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Discussion Starter #1
Hi all,

After some thoughts, I have a 2012MY with engine that's perfectly capable of decent power, around 1000hp. The gearbox is Dodston 1-6, Forged A&B baskets, 1200ft clutch, circlip set, HD FWD output shaft & gear, HD rear transfer Drop gears and standard (new) OEM 1st selector fork.

I don't launch, never will and tend to bury the throttle at low revs, change gear well before 7k rpm.

I'm after low down power and the engine easily pushed 830lb/ft on the dyno today.

Question is, where's the torque limit on this setup and what else (diffs, I'm guessing) do I need to support higher torque limits?

All advice gratefully received - I'm new to these cars but not to modified cars.
 

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I have a similar set up gearbox but with PPG 1-6 and run 950lb ft of torque. It's not a perfect Science but i think you will be fine box wise.

Billet front diff housing is next on the list for me as even at lower power levels, failure has taken out the block etc..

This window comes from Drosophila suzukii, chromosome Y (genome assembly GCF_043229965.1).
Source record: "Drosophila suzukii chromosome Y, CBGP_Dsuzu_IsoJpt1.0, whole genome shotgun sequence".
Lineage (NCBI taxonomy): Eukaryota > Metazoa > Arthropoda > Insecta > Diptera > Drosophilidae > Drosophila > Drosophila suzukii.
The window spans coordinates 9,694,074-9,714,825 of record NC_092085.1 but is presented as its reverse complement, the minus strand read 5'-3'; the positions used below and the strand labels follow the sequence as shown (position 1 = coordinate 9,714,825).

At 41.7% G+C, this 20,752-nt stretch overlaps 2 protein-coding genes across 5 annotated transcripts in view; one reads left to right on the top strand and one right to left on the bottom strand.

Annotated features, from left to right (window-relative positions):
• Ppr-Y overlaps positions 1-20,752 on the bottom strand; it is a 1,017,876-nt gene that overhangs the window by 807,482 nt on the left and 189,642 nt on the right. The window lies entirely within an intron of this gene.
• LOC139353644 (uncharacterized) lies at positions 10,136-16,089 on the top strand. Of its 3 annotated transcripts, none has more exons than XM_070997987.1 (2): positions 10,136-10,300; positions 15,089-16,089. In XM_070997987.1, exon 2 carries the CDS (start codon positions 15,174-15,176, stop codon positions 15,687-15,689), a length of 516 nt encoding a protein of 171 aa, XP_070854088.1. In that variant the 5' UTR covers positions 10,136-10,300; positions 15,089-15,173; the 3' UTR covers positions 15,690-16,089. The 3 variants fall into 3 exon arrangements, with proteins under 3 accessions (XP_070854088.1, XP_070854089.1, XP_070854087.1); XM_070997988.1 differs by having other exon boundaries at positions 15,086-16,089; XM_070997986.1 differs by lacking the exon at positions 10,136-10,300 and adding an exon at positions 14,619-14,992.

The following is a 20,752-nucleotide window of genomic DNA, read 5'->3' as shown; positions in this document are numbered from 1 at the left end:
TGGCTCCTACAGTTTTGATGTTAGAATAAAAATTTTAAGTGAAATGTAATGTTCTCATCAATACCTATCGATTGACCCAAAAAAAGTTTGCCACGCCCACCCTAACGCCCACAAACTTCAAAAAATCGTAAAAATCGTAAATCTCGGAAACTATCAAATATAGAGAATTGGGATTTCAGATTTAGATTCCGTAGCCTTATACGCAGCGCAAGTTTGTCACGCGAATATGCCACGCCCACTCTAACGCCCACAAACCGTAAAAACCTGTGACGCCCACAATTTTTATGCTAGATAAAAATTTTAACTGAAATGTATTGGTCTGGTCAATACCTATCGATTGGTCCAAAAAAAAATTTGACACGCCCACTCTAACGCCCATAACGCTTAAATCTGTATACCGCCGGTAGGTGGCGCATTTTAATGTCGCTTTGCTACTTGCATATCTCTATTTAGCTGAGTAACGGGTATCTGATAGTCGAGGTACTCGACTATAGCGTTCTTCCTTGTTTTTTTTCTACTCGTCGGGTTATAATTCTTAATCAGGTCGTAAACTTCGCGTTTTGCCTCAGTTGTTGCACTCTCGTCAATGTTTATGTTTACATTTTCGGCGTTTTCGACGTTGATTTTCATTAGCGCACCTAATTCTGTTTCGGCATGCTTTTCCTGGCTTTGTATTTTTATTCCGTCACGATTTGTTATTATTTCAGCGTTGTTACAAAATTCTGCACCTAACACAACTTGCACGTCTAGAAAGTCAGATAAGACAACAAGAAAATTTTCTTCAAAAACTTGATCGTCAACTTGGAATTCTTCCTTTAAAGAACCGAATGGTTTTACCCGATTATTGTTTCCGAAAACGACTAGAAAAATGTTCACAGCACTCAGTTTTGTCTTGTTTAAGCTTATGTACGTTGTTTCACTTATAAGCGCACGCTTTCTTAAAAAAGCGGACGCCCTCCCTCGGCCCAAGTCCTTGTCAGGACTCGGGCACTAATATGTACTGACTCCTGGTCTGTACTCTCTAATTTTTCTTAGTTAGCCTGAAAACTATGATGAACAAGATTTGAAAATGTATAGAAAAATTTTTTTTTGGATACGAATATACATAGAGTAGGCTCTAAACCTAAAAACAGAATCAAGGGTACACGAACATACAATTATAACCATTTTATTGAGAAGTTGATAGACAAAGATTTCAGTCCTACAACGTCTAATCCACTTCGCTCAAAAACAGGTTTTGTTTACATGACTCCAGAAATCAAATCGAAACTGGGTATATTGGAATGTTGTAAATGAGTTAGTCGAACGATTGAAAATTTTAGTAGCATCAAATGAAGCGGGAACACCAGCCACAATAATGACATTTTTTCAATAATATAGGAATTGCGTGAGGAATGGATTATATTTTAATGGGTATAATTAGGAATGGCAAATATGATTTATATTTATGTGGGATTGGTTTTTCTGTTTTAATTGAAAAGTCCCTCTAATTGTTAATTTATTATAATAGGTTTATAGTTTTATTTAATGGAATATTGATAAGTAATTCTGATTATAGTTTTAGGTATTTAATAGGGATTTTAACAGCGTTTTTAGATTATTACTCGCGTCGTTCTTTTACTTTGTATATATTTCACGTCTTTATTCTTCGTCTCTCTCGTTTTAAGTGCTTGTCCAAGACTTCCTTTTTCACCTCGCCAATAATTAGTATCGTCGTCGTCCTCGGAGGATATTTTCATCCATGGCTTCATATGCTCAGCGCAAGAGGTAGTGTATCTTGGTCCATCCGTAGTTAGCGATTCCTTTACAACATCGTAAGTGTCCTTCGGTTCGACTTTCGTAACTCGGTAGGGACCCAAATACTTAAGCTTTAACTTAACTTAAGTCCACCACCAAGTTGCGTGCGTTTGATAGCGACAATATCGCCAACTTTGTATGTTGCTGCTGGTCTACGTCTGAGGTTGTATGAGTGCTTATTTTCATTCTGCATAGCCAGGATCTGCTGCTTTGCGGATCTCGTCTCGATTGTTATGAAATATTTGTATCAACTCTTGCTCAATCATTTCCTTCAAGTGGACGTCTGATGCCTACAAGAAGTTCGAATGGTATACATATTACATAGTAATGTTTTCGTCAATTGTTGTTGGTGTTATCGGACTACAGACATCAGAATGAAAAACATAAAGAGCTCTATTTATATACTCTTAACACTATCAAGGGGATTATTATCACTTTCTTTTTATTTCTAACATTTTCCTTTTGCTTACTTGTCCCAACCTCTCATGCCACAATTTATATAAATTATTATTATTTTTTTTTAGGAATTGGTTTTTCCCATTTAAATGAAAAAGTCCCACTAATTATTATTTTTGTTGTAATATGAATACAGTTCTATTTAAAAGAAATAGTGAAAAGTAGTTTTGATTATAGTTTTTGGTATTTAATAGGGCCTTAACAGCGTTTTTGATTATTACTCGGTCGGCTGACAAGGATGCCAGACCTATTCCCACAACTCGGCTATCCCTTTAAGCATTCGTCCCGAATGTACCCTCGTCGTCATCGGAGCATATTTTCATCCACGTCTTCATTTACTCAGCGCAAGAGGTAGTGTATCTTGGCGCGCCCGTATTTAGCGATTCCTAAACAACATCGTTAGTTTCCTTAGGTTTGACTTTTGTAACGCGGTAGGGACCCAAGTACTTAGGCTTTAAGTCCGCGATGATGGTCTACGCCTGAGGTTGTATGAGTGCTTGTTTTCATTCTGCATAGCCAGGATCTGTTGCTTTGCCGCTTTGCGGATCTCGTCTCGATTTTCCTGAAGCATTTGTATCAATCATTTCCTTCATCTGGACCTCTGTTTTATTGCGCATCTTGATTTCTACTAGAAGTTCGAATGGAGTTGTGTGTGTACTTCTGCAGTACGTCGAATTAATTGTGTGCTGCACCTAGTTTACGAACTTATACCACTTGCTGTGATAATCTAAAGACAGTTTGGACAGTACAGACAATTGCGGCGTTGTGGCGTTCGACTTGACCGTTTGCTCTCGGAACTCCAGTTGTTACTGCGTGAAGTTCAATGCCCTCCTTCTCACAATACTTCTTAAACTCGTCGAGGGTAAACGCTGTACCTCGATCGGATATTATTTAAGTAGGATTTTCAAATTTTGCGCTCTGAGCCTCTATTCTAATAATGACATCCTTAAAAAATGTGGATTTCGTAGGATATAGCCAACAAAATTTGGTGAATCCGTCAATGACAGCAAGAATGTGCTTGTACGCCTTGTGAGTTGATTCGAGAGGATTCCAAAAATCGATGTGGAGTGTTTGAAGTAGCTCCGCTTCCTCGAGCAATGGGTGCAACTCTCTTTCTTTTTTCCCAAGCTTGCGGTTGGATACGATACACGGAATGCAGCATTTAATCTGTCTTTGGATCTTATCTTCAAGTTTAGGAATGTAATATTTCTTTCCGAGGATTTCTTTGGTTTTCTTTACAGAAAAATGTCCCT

Saying that though, there are also people running 12-1300bhp with stock items front and rear.
 

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Burying the throttle at low rpm and changing gear at low rpm is quite possibly the worst thing you could do! Your causing a lot of torque due to load placed (more a concern for rods) but also changing well before 7K its falling back into its max torque band and loading the gears as it changes, all our faster 4.25/stock running gear builds we tell them to drive it like its stolen and change at high rpm to stay away from being in the max torque band
 

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To be safe a billet front diff case with billet bearing holder, ive fitted a billet rear cover with a huge trans brace then theres always DSS shafts on the rear.
 

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Discussion Starter #5
I have a similar set up gearbox but with PPG 1-6 and run 950lb ft of torque. It's not a perfect Science but i think you will be fine box wise.